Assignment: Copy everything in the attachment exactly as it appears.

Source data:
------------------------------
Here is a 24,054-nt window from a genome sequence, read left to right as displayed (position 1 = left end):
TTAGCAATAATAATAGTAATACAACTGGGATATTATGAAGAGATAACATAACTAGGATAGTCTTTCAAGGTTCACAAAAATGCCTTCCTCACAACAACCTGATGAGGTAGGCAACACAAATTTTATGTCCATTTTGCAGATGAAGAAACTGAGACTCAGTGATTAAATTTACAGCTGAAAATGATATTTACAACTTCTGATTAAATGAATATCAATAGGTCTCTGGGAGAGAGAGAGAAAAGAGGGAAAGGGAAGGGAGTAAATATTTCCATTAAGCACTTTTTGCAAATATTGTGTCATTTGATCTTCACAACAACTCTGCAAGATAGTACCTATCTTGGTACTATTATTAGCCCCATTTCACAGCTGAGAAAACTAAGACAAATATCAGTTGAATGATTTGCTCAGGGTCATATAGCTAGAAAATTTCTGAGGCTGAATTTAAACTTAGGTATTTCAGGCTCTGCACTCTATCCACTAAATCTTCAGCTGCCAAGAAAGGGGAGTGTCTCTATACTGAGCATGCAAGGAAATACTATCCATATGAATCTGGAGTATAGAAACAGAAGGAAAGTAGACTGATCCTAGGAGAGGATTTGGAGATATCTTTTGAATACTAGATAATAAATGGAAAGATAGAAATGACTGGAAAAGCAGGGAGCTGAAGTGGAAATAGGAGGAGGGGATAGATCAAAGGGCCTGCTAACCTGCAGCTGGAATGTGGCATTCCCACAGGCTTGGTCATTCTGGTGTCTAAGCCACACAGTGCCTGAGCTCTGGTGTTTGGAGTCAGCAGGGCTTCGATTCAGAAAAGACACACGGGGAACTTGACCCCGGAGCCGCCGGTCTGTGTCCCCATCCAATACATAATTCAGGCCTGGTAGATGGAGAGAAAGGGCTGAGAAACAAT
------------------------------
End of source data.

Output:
Here is a 24,054-nt window from a genome sequence, read left to right as displayed (position 1 = left end):
TTAGCAATAATAATAGTAATACAACTGGGATATTATGAAGAGATAACATAACTAGGATAGTCTTTCAAGGTTCACAAAAATGCCTTCCTCACAACAACCTGATGAGGTAGGCAACACAAATTTTATGTCCATTTTGCAGATGAAGAAACTGAGACTCAGTGATTAAATTTACAGCTGAAAATGATATTTACAACTTCTGATTAAATGAATATCAATAGGTCTCTGGGAGAGAGAGAGAAAAGAGGGAAAGGGAAGGGAGTAAATATTTCCATTAAGCACTTTTTGCAAATATTGTGTCATTTGATCTTCACAACAACTCTGCAAGATAGTACCTATCTTGGTACTATTATTAGCCCCATTTCACAGCTGAGAAAACTAAGACAAATATCAGTTGAATGATTTGCTCAGGGTCATATAGCTAGAAAATTTCTGAGGCTGAATTTAAACTTAGGTATTTCAGGCTCTGCACTCTATCCACTAAATCTTCAGCTGCCAAGAAAGGGGAGTGTCTCTATACTGAGCATGCAAGGAAATACTATCCATATGAATCTGGAGTATAGAAACAGAAGGAAAGTAGACTGATCCTAGGAGAGGATTTGGAGATATCTTTTGAATACTAGATAATAAATGGAAAGATAGAAATGACTGGAAAAGCAGGGAGCTGAAGTGGAAATAGGAGGAGGGGATAGATCAAAGGGCCTGCTAACCTGCAGCTGGAATGTGGCATTCCCACAGGCTTGGTCATTCTGGTGTCTAAGCCACACAGTGCCTGAGCTCTGGTGTTTGGAGTCAGCAGGGCTTCGATTCAGAAAAGACACACGGGGAACTTGACCCCGGAGCCGCCGGTCTGTGTCCCCATCCAATACATAATTCAGGCCTGGTAGATGGAGAGAAAGGGCTGAGAAACAAT